Aiming to offer interesting alternatives to the average sweet treat, Marthins used edible robotics, light-shaping technology, and digital data information in the making of each dish.
The project, called Déguster l’augmenté, consists of a moving gelatin dessert, a light-refracting lollipop, and a chocolate record. All three are completely edible, as there are no electronics included in the food itself.
Marthins describes each piece as being a “compressed bite of edible culture”, which can be customised to suit the tastes of each diner.
“Augmented food brings a new dimension to a dish, something that I think could be opened up as a new practice, one that is different to molecular cuisine,” Marthins told Dezeen.
“I wanted to create a different personalised experience that changes our idea of how to eat and consume food, and also of our relationship with technology,” she added.
The first food experience named Dessert à l’Air is an animated dessert, which moves by way of edible robotic technology and actuators made from gelatin.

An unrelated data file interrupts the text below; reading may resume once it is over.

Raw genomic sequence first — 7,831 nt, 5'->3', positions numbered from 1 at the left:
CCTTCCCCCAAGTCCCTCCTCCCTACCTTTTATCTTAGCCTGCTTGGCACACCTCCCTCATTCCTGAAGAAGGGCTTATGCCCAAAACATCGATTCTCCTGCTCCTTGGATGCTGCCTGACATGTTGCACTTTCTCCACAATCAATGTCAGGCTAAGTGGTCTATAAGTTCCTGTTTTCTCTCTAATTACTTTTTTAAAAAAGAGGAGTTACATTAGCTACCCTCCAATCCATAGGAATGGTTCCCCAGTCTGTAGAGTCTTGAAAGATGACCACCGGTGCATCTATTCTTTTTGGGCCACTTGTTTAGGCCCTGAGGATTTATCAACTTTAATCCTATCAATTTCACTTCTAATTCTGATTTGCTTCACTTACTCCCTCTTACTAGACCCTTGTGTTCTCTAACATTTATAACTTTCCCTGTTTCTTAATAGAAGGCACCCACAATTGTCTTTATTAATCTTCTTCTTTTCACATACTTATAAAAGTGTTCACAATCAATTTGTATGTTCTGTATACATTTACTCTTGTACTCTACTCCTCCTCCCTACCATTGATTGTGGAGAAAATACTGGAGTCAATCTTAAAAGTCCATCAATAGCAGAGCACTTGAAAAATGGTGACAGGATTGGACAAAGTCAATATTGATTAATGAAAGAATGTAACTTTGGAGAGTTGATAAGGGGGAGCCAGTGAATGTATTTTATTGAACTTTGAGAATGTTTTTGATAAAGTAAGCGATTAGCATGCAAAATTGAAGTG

Using only gelatin and air, the dish features purple three-dimensional jelly-like cubes mounted on a circular surface that – when in motion – appear much like octopus tentacles.
The second dessert saw Marthins embed a hidden message inside a lollipop. When a light is shone through the sweet, it refracts to reveal a concealed message that reads “Lumière Sucrée”.
To create this, she worked alongside tech company Rayform, which applied its light-shaping technology to modify the lollipop’s surface.
The process saw computer algorithms calculate the surface layout needed to produce the desired image on the lollipop. This results in a 3D file that can be fabricated mathematically onto the lollipop’s face, so that when light rays hit the transparent surface, they are redirected to cast an image onto the surface behind.
The last dessert Marthins created is a record made of chocolate, which she says allows the diner to not only hear, but to also taste sound.
In the same way that vinyl records function, the sound made by the Mange Disque is made by a series of grooves on the surface of the chocolate.
As the record needle touches the moving surface of the chocolate disc, a high-pitched wavering sound is produced.
More and more designers are channelling their design skills into food to create a more inviting culinary experience.
This article first appeared on Dezeen.